DENVER — We may see some marriages crumble after the adultery website Ashley Madison got hacked.
The website matches up people who want to cheat on their significant others.
Now, hackers are threatening to leak the very personal and embarrassing information of millions of its customers.
Ashley Madison and its two partner sites, CougarLife and Established Men, have 37-million users.
No doubt, many of them are sweating bullets — wondering if and when their names and pictures will show up on public websites — and make their relationships go up in smoke.
The website’s tagline is: “Life is short. Have an affair.”
Some now joke on Twitter, “Life’s too short. Upgrade your firewall,” because, a breach of data could expose countless breeches of trust.
“These are people who had an assumption of confidentiality and that has been compromised,” says cyber security expert Steve Fox with Security Pursuit in Lafayette.
Ashley Madison is the world’s leading married dating website for discreet encounters. Secret encounters that could soon be public.
Fox says this hack is different from most, in that it’s not based on money.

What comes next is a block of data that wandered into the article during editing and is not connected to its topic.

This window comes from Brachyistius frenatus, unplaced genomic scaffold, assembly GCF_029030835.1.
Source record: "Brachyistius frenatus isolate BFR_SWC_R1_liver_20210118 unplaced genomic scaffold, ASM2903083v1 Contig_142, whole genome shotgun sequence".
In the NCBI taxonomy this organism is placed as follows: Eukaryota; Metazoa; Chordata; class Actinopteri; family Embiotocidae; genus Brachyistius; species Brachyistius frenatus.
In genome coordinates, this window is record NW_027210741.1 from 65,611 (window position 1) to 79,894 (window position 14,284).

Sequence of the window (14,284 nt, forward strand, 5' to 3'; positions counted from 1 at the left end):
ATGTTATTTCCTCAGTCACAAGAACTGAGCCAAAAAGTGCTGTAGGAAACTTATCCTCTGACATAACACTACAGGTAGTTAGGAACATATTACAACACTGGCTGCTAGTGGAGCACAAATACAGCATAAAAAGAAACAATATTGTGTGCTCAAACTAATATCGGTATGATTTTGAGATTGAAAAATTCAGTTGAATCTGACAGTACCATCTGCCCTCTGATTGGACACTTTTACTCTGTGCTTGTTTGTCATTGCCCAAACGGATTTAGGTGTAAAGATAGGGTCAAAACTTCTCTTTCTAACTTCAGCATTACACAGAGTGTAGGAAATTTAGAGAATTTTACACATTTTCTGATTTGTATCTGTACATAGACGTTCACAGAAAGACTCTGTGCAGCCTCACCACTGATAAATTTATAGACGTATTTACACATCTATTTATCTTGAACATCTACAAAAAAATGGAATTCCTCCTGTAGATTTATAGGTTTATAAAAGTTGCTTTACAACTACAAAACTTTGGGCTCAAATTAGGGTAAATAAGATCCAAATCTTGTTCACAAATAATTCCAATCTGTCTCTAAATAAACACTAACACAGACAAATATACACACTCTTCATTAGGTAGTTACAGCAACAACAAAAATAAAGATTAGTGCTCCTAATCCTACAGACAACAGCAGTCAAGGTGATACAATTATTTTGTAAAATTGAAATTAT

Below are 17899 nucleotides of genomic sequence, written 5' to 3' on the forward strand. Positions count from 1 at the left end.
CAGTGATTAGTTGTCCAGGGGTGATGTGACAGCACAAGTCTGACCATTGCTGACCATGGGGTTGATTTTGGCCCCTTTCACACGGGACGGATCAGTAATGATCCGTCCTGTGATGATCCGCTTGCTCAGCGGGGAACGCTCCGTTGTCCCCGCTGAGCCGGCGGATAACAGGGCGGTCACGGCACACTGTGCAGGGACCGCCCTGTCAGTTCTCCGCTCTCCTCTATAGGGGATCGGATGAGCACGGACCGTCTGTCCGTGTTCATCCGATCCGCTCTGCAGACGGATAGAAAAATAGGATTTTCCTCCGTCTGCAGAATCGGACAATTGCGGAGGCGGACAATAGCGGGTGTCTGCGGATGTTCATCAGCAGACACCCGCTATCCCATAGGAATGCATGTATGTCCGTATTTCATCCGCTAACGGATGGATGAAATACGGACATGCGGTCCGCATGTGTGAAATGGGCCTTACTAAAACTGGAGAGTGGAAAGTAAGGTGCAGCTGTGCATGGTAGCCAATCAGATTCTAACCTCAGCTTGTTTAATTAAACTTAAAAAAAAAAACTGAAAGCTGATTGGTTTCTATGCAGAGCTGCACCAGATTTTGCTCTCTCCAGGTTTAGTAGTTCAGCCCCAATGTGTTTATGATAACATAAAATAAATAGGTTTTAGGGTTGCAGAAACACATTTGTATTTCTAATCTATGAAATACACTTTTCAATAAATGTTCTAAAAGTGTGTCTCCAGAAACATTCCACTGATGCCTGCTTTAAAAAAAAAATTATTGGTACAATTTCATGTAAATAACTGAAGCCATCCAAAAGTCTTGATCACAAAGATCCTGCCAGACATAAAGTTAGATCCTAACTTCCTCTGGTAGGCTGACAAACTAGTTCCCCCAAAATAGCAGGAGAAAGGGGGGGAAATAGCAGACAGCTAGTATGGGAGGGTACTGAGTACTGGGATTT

“What is unique in this case, this seems like blackmail or an extortion case where attackers claim to have stolen data from website customers, anonymous chats and personal information. The attackers are going back to the victim company saying, ‘Shut down or we will out you,'” he says.
A screenshot of what the hackers posted says: “AM AND EM MUST SHUT DOWN IMMEDIATELY PERMANENTLY.”
The hackers say: “…We will release all customer records, profiles with all the customers secret sexual fantasies, nude pictures and conversations and matching credit card transactions, real names and addresses….”
“Infidelity for us is about 30-percent,” says Private Investigator Grant Linhart of International Counterintelligence Services of Colorado or ICS.
Linhart, who often deals with the heartbreak of cheating, is familiar with Ashley Madison and other dating websites in his investigations. He says anyone who has ever used the site should probably fess up.
“They are rolling the dice when they are going to get caught. Because it’s out there and now, it’s not private. So honesty is the best approach, they should tell their spouse,” he says.
It’s estimated 30 to 60-percent of all spouses will engage in infidelity.
This hack is certainly making some people nervous.
“Oh gosh, I would be! This is my wife. You’re not on AshleyMadison.com, are you?” jokes John Moug on the 16th Street Mall.
“I think it’s great. It brings the truth out. It makes everyone an honest person, at that point,” says psychologist Jerome Schmidt.
“I don’t think that platform should be available at all because when you decide to marry a man, a woman or a partner, that’s who you need be with. If you’re a cheater, you’re a cheater — and I don’t like cheaters,” says a woman who didn’t want to be identified.
Ashley Madison’s parent company, Avid Life Media, says it has secured its sites and is working to identify who’s responsible.